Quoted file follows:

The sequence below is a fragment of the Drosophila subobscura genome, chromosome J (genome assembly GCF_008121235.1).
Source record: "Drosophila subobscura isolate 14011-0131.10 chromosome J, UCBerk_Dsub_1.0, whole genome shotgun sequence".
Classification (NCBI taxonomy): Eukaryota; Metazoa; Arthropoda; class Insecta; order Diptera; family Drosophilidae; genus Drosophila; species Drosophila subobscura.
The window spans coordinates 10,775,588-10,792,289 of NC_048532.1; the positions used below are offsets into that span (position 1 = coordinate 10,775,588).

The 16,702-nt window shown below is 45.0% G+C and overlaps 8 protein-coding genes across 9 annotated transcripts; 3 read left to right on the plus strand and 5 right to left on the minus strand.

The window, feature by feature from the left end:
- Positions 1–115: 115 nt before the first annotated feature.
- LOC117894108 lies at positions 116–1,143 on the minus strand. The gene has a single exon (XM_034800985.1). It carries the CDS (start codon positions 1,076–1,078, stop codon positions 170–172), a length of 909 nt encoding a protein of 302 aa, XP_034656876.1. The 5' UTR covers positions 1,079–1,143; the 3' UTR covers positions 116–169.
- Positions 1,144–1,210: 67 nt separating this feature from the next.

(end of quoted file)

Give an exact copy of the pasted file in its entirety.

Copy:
The sequence below is a fragment of the Drosophila subobscura genome, chromosome J (genome assembly GCF_008121235.1).
Source record: "Drosophila subobscura isolate 14011-0131.10 chromosome J, UCBerk_Dsub_1.0, whole genome shotgun sequence".
Classification (NCBI taxonomy): Eukaryota; Metazoa; Arthropoda; class Insecta; order Diptera; family Drosophilidae; genus Drosophila; species Drosophila subobscura.
The window spans coordinates 10,775,588-10,792,289 of NC_048532.1; the positions used below are offsets into that span (position 1 = coordinate 10,775,588).

The 16,702-nt window shown below is 45.0% G+C and overlaps 8 protein-coding genes across 9 annotated transcripts; 3 read left to right on the plus strand and 5 right to left on the minus strand.

The window, feature by feature from the left end:
- Positions 1–115: 115 nt before the first annotated feature.
- LOC117894108 lies at positions 116–1,143 on the minus strand. The gene has a single exon (XM_034800985.1). It carries the CDS (start codon positions 1,076–1,078, stop codon positions 170–172), a length of 909 nt encoding a protein of 302 aa, XP_034656876.1. The 5' UTR covers positions 1,079–1,143; the 3' UTR covers positions 116–169.
- Positions 1,144–1,210: 67 nt separating this feature from the next.